Apple also says its digital assistant is much smarter and gives much more correct answers, unlike the vague responses we had in the past. 

On the flip side, there isn’t much to expect from the Assistant this year; just some bug fixes and minor improvements here and there.

The Google Assistant has grown over the years is one of the best virtual assistants you can get on mobile phones, so we do not expect much from Google this year other than a few under-the-hood improvements.

A thing that keeps the Google Assistant high above the pecking order is its integration with Google search engine. It is more accurate and by far the best Assistant you can get on a smartphone. 

  • iOS 14 vs Android 11: Notifications

This year’s update will see a few nifty features added to the already good notification system.

Taking a look at Android 11, notifications are now grouped into three categories. 

Conversations: These are notifications from messaging, email, and social media apps. They have a higher level of importance, hence, you’ll see them at the top.

Alerting: These are relevant notifications that need attention, but this time, from non-email and messaging apps. They include alerts from games and all other applications.

Just below that are Silent Notifications. As the name goes, they are silent, hence, less important. They will be at the bottom due to their level of relevance.

On iOS 14, widgets can now be added to the notification center. They are customizable in the same way you would on the home screen. This is a time-saving feature that, if well implemented, will make a huge difference.

In summary, Google’s approach focuses on showing you what’s important to you. Apple does the same with the widgets on the notification center, which saves you the time you would spend going to the home screen.

  • iOS 14 vs Android 11: Compact UI & Picture-in-Picture

One already has both, the other had just one. Enough of the fairy tale, let’s get to the meat of the matter.

I wouldn’t say much about Android here since they already have both features. I’ll focus more on iOS. 

Why? Compact UI (incoming call notification) is a long-overdue feature. I wonder why it took so long for Apple to finally make this available for its devices. Anyways, it’s now available on iOS 14.

Picture-in-Picture isn’t prominent with most smartphone owners. I use it occasionally, which is the case with most smartphone users. 

Nevertheless, Apple iOS 14 has made it a system-wide feature. Essentially, it’ll be supported by the native video player and FaceTime, at least for now.

Compact UI & Picture-in-Picture has been a thing on Android for some years now. The latter is only supported by certain video players and YouTube. Maybe Android needs to borrow a leaf from Apple here.

  • iOS 14 vs Android 11: Privacy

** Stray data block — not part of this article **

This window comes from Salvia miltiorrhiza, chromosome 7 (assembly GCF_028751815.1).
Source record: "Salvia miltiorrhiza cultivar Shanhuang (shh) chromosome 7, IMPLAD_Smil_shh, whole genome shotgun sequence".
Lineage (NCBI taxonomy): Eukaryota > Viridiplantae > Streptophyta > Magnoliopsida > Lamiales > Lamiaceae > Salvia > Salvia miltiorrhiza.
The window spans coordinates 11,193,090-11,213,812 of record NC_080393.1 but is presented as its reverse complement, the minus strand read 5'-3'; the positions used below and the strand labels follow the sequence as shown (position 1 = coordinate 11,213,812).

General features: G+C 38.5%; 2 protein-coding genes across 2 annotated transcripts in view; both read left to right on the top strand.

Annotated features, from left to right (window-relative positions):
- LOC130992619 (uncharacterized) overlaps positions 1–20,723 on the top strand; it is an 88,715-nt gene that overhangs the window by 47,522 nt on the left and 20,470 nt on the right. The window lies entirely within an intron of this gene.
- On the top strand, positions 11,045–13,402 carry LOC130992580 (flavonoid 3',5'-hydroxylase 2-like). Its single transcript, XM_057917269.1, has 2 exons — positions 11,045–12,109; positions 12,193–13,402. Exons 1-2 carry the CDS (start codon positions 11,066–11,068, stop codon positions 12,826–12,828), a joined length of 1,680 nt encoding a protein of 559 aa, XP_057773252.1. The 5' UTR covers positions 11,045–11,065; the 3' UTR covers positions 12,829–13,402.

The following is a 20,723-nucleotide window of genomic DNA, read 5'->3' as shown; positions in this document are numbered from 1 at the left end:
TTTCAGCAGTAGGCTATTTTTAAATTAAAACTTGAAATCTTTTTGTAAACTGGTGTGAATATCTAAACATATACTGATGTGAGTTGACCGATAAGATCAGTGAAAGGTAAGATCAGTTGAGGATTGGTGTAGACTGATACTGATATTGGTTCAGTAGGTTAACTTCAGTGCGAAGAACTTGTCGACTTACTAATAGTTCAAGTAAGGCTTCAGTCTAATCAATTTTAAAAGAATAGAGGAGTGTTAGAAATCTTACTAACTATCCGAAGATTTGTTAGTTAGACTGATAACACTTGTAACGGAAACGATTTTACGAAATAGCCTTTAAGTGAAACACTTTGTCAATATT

Managing user privacy has been a major concern for most tech brands, and it’s not going away soon. Google has been in the news in recent times for some wrong reasons.

The company is starting to clamp down on the freedom it gave its users and developers. Last year’s version saw some significant improvements in terms of privacy. This year, we will get even more.

One of such is the Granular Control feature. 

How it works: you can control the duration in which an app can use permissions. Taking the Facebook app as an example, if it requests for location permission, you can decide to allow it “Just Once,” or “Always”.

If you choose Always, permissions for such apps will be automatically revoked if you don’t use the app after a long time (no duration). Android 11 comes with other cool privacy features but this is the most relevant of the rest.

Apple is doing a better job than Google in this aspect. But they are not relenting.

iOS 14 comes with some privacy control features as well. The first is the App Privacy section which is available on the App Store. This shows you all permissions for your installed apps, so it’s left for you to keep, or remove any app if it infringes on your privacy.

When the camera runs in the background, a green dot will pop up at the top of your screen. Similarly, an orange dot in the same place means an app is using the microphone.

Another important feature worthy of note is the ability to decide which apps can track you. Truth is, for most popular apps to perform at their best, they have to track you. Anyways, we see how it goes in the coming months.

Overall, I do like what we’ve seen from both brands in this subject; they’ll go a long way in increasing user privacy.

So there you have it. Our Android 11 vs. iOS 14 comparison.

We’ve sized up each other in terms of privacy, messaging, customizations, and more.

Which feature are you excited about? Is it the App Library on the iOS 14, or segmented notifications on Android 11? Let’s hear from you.